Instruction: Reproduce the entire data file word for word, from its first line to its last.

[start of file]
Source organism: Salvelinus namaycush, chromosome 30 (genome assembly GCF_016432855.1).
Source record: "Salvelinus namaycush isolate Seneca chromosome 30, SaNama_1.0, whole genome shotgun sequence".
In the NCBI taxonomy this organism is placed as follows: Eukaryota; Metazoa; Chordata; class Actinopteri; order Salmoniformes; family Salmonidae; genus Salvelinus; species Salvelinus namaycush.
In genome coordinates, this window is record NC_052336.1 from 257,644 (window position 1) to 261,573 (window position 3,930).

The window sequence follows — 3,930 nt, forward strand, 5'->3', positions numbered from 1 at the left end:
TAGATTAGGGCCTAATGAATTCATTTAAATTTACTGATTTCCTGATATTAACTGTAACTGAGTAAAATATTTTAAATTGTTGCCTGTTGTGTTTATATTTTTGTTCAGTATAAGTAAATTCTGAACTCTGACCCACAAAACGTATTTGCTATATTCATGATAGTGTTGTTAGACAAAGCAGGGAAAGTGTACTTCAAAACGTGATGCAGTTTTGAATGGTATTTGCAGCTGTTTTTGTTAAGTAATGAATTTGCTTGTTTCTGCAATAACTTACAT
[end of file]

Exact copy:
Source organism: Salvelinus namaycush, chromosome 30 (genome assembly GCF_016432855.1).
Source record: "Salvelinus namaycush isolate Seneca chromosome 30, SaNama_1.0, whole genome shotgun sequence".
In the NCBI taxonomy this organism is placed as follows: Eukaryota; Metazoa; Chordata; class Actinopteri; order Salmoniformes; family Salmonidae; genus Salvelinus; species Salvelinus namaycush.
In genome coordinates, this window is record NC_052336.1 from 257,644 (window position 1) to 261,573 (window position 3,930).

The window sequence follows — 3,930 nt, forward strand, 5'->3', positions numbered from 1 at the left end:
TAGATTAGGGCCTAATGAATTCATTTAAATTTACTGATTTCCTGATATTAACTGTAACTGAGTAAAATATTTTAAATTGTTGCCTGTTGTGTTTATATTTTTGTTCAGTATAAGTAAATTCTGAACTCTGACCCACAAAACGTATTTGCTATATTCATGATAGTGTTGTTAGACAAAGCAGGGAAAGTGTACTTCAAAACGTGATGCAGTTTTGAATGGTATTTGCAGCTGTTTTTGTTAAGTAATGAATTTGCTTGTTTCTGCAATAACTTACAT